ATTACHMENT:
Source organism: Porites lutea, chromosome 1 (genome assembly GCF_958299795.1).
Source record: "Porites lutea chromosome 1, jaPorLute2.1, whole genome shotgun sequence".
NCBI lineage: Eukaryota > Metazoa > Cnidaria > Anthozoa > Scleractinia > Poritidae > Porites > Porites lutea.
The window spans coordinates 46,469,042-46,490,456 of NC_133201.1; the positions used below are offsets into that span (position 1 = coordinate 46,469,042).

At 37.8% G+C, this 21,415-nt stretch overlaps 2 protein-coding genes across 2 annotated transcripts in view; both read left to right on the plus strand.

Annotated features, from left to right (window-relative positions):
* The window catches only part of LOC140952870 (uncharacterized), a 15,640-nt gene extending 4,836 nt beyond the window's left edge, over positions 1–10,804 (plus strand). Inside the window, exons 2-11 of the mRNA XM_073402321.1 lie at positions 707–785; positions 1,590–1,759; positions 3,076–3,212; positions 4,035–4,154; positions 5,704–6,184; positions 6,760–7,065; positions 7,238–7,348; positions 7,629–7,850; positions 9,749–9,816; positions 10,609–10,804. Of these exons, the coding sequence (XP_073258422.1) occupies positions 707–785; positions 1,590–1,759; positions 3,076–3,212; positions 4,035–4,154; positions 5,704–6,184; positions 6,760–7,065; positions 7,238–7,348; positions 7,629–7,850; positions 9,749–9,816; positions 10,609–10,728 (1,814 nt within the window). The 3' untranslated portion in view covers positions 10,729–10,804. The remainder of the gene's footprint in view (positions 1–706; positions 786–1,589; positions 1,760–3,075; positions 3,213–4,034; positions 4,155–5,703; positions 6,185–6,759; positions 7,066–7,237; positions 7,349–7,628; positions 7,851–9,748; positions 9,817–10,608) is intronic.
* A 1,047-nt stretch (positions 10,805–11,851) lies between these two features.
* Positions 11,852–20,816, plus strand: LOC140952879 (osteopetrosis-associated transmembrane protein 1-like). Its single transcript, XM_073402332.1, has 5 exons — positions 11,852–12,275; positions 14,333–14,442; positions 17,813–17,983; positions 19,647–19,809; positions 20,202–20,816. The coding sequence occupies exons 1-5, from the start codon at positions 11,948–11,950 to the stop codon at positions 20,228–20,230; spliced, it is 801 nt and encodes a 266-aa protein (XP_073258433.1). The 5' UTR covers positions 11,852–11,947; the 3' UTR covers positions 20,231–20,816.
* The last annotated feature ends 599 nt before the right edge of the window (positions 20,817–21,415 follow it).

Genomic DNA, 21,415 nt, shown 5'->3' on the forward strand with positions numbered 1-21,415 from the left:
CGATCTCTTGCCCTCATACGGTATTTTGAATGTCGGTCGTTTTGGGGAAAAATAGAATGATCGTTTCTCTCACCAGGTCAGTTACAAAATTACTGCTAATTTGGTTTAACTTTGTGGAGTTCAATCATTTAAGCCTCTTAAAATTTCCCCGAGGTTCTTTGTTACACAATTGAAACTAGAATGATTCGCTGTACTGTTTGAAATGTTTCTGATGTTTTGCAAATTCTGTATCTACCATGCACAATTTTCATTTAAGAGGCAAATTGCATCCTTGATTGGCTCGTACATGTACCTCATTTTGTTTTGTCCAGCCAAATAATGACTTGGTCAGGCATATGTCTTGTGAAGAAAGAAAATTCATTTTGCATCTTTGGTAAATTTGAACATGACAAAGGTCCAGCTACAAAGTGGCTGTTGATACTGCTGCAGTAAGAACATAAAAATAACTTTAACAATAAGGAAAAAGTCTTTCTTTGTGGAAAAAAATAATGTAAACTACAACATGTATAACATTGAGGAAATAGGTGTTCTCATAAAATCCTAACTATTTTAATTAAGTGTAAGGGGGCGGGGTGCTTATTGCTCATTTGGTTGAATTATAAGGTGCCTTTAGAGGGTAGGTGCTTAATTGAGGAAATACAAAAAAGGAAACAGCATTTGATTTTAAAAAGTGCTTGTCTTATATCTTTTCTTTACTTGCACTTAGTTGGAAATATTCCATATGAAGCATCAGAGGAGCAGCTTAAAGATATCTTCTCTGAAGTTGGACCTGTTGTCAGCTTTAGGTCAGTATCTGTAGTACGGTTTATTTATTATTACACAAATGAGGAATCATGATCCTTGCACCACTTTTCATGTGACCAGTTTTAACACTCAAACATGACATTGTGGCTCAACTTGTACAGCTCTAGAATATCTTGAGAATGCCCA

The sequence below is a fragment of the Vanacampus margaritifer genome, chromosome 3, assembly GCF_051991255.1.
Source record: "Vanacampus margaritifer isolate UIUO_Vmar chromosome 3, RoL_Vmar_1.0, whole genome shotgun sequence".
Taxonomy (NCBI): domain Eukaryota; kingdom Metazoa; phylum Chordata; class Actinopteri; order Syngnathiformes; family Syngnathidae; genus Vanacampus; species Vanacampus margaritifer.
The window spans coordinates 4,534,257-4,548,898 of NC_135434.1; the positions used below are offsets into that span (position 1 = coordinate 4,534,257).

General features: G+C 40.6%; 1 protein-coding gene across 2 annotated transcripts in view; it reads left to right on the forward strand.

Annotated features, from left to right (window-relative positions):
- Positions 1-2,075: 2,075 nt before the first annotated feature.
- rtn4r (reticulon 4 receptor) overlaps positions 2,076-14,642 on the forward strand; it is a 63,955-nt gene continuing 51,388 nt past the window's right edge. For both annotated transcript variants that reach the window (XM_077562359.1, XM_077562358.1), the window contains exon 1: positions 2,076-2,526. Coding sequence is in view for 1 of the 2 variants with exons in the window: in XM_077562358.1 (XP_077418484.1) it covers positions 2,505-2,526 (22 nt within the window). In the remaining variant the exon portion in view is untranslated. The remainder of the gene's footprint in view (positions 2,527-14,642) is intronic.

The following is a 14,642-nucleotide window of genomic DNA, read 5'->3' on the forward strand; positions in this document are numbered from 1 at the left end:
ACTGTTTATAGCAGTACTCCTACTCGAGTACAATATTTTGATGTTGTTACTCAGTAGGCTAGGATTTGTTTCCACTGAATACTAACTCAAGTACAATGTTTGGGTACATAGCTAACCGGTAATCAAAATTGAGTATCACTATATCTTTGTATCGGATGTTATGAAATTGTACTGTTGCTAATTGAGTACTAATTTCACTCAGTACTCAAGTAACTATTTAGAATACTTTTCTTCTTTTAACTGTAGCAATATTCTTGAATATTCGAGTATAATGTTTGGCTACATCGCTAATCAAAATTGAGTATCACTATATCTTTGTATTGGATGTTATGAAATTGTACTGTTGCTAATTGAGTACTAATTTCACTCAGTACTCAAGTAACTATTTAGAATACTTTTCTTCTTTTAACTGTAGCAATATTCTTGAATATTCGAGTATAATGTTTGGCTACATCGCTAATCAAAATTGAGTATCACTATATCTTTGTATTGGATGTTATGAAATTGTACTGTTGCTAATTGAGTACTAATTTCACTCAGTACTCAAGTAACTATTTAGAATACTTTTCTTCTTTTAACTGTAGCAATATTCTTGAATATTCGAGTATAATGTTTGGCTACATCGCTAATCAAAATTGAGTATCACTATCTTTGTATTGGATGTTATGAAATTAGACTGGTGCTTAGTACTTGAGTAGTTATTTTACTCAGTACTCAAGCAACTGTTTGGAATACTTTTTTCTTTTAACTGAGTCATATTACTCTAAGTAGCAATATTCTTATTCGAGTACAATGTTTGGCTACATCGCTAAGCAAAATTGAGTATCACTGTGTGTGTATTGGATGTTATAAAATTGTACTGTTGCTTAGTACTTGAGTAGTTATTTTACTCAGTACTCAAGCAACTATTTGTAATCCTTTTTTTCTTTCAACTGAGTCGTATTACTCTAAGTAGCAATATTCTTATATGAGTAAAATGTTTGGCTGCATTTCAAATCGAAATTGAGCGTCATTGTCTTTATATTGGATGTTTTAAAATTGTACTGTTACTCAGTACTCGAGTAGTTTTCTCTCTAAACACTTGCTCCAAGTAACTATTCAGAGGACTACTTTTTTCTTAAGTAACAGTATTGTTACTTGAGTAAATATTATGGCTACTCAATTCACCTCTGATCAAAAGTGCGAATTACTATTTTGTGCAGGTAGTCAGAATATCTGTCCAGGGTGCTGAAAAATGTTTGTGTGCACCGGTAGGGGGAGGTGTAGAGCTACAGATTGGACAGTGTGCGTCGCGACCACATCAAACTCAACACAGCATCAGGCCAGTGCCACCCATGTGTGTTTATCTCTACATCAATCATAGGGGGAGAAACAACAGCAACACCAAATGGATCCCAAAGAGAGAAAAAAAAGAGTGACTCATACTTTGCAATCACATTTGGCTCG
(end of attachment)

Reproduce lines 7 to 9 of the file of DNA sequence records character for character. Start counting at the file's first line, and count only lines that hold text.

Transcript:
* The window catches only part of LOC140952870 (uncharacterized), a 15,640-nt gene extending 4,836 nt beyond the window's left edge, over positions 1–10,804 (plus strand). Inside the window, exons 2-11 of the mRNA XM_073402321.1 lie at positions 707–785; positions 1,590–1,759; positions 3,076–3,212; positions 4,035–4,154; positions 5,704–6,184; positions 6,760–7,065; positions 7,238–7,348; positions 7,629–7,850; positions 9,749–9,816; positions 10,609–10,804. Of these exons, the coding sequence (XP_073258422.1) occupies positions 707–785; positions 1,590–1,759; positions 3,076–3,212; positions 4,035–4,154; positions 5,704–6,184; positions 6,760–7,065; positions 7,238–7,348; positions 7,629–7,850; positions 9,749–9,816; positions 10,609–10,728 (1,814 nt within the window). The 3' untranslated portion in view covers positions 10,729–10,804. The remainder of the gene's footprint in view (positions 1–706; positions 786–1,589; positions 1,760–3,075; positions 3,213–4,034; positions 4,155–5,703; positions 6,185–6,759; positions 7,066–7,237; positions 7,349–7,628; positions 7,851–9,748; positions 9,817–10,608) is intronic.
* A 1,047-nt stretch (positions 10,805–11,851) lies between these two features.
* Positions 11,852–20,816, plus strand: LOC140952879 (osteopetrosis-associated transmembrane protein 1-like). Its single transcript, XM_073402332.1, has 5 exons — positions 11,852–12,275; positions 14,333–14,442; positions 17,813–17,983; positions 19,647–19,809; positions 20,202–20,816. The coding sequence occupies exons 1-5, from the start codon at positions 11,948–11,950 to the stop codon at positions 20,228–20,230; spliced, it is 801 nt and encodes a 266-aa protein (XP_073258433.1). The 5' UTR covers positions 11,852–11,947; the 3' UTR covers positions 20,231–20,816.